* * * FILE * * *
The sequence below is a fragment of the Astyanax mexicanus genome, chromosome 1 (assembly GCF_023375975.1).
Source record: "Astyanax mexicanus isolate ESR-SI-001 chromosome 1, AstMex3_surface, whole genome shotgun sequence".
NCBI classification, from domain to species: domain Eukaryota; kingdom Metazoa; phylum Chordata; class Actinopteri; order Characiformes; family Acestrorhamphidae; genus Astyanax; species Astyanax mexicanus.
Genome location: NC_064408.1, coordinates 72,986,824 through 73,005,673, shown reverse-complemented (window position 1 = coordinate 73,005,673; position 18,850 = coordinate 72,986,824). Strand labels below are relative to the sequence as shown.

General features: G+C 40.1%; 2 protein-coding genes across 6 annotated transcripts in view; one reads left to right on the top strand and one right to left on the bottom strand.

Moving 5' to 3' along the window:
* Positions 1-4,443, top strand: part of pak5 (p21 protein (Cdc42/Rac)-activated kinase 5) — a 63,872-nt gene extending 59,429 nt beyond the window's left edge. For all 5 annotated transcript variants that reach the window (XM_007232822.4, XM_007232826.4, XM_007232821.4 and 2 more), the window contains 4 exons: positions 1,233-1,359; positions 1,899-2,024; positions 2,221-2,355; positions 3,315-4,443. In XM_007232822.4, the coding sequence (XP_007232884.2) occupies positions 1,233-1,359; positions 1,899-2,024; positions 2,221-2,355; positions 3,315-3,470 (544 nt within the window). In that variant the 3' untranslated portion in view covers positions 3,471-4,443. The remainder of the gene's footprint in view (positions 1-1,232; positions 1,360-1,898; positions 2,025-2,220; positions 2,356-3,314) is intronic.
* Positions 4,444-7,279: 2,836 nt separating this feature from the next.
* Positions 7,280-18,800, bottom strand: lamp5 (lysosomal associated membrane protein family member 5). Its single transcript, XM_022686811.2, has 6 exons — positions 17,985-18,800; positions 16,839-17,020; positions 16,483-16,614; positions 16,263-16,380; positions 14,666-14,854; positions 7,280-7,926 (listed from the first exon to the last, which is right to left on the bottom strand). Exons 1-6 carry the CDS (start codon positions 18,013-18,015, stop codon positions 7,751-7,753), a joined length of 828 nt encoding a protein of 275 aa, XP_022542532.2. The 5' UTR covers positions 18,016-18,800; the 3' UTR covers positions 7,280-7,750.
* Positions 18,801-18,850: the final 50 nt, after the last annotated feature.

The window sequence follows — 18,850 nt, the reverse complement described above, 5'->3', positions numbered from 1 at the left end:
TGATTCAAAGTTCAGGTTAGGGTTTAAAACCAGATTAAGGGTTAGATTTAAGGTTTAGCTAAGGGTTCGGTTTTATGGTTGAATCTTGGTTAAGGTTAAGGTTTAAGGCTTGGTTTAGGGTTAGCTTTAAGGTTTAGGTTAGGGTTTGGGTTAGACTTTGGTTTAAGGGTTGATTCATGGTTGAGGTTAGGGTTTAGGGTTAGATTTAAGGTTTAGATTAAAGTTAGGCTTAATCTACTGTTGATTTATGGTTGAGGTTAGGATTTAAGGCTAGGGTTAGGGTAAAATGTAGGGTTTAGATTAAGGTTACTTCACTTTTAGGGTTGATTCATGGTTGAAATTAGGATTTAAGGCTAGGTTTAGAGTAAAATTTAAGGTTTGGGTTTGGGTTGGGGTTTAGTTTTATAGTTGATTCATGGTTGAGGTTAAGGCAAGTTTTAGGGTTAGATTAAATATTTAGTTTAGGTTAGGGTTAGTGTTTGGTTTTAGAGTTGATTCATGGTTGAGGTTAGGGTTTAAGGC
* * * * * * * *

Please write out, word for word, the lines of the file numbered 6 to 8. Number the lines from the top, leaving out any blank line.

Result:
Moving 5' to 3' along the window:
* Positions 1-4,443, top strand: part of pak5 (p21 protein (Cdc42/Rac)-activated kinase 5) — a 63,872-nt gene extending 59,429 nt beyond the window's left edge. For all 5 annotated transcript variants that reach the window (XM_007232822.4, XM_007232826.4, XM_007232821.4 and 2 more), the window contains 4 exons: positions 1,233-1,359; positions 1,899-2,024; positions 2,221-2,355; positions 3,315-4,443. In XM_007232822.4, the coding sequence (XP_007232884.2) occupies positions 1,233-1,359; positions 1,899-2,024; positions 2,221-2,355; positions 3,315-3,470 (544 nt within the window). In that variant the 3' untranslated portion in view covers positions 3,471-4,443. The remainder of the gene's footprint in view (positions 1-1,232; positions 1,360-1,898; positions 2,025-2,220; positions 2,356-3,314) is intronic.
* Positions 4,444-7,279: 2,836 nt separating this feature from the next.